If you think someone you know was physically assaulted there are lots of ways in which you can help them.
Physical assault is when an individual or a group attacks a person physically, with or without the use of a weapon, or threatens to hurt that person. It can include scratching, pushing, kicking, punching, throwing things, using weapons or physically restraining another person.
Physical assault can happen to anyone, regardless of gender, age or any other characteristic. However, if the assault was motivated by hostility towards a person or group due to a protected characteristic, that is considered a hate crime. Physical assault within relationships, or between family members is classified as domestic violence.
Are they in immediate danger? If they are in immediate danger or seriously injured, you can call 999 (or 112 from a mobile). If they are on campus, you should tell Security (01483 683333) that the emergency services are on their way and give details of the individual’s location.
Find a safe space: if an incident has just happened, try and find somewhere they feel safe. If they are on campus and this isn't possible, you can suggest they call Security on 01483 68 3333.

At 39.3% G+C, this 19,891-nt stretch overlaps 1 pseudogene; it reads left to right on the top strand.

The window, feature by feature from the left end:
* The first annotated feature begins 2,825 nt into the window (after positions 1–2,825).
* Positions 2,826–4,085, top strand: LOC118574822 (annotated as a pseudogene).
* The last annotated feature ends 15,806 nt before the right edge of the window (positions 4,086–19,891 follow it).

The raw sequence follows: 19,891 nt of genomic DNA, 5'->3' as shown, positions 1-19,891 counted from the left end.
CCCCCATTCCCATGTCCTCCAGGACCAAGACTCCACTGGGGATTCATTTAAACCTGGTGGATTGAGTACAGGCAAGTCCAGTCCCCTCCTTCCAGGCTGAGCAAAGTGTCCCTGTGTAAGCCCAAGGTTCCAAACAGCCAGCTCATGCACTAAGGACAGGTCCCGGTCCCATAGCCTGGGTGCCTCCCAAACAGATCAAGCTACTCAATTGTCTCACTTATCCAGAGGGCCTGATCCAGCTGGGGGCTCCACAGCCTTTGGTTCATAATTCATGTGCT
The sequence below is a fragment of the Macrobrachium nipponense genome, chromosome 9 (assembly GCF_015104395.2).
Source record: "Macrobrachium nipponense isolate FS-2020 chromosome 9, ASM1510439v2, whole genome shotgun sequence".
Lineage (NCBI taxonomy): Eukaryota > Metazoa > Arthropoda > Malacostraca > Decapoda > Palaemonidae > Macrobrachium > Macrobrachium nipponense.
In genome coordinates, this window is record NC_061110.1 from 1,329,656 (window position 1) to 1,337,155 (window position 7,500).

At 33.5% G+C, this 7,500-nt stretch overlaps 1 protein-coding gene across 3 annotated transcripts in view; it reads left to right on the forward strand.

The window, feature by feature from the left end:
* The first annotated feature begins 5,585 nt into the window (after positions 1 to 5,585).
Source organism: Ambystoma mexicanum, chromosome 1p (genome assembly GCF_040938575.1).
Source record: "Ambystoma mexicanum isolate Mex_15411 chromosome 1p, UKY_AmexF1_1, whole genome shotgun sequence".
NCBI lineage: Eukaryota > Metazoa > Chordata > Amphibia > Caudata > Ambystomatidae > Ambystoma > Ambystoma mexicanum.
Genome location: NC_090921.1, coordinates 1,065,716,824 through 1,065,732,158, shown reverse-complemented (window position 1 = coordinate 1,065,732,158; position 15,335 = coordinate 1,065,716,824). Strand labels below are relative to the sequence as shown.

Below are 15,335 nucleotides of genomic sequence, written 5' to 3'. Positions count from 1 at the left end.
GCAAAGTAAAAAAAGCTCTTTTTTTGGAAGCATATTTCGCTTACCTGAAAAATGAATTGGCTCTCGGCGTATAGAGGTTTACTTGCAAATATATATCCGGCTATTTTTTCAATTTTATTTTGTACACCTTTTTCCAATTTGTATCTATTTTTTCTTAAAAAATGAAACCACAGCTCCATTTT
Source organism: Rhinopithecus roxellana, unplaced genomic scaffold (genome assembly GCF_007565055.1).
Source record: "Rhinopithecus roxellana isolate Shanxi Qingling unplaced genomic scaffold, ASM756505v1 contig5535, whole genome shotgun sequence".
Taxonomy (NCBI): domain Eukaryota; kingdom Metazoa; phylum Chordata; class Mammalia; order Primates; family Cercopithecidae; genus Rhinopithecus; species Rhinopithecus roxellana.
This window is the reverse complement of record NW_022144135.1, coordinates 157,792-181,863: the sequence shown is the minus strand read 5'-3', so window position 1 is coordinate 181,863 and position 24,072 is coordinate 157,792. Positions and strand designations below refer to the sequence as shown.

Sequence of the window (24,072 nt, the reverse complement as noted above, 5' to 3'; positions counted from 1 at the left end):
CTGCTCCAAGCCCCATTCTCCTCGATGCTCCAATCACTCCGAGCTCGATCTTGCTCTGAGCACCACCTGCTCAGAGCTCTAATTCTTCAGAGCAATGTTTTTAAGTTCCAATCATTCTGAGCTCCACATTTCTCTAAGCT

Listen: just taking the time to listen to someone and talk about what has happened can help. These six active listening tips might help you support them.
Give options: when they have finished talking ask them if they are ok to talk through some possible options and next steps.
Security: our Security team can talk through how to make a report and what support is available.
University of Surrey Students Union (USSU) can talk students through what options are available and support you through the process. This support includes attending any meetings with the University.
Trade unions are organised groups of workers who come together to support each other in the workplace. The University of Surrey recognises three campus trade unions: Unison, UCU and Unite.
Report and Support: students and staff can report an incident using the University’s Report and Support system. They can choose to do this anonymously or request support from a member of staff. The University takes every report seriously and carefully considers what action to take.
Take care of yourself: it’s important that you take care of yourself. If you’ve heard something distressing or if something is troubling you, the Centre for Wellbeing offers confidential help and is open to both students and staff.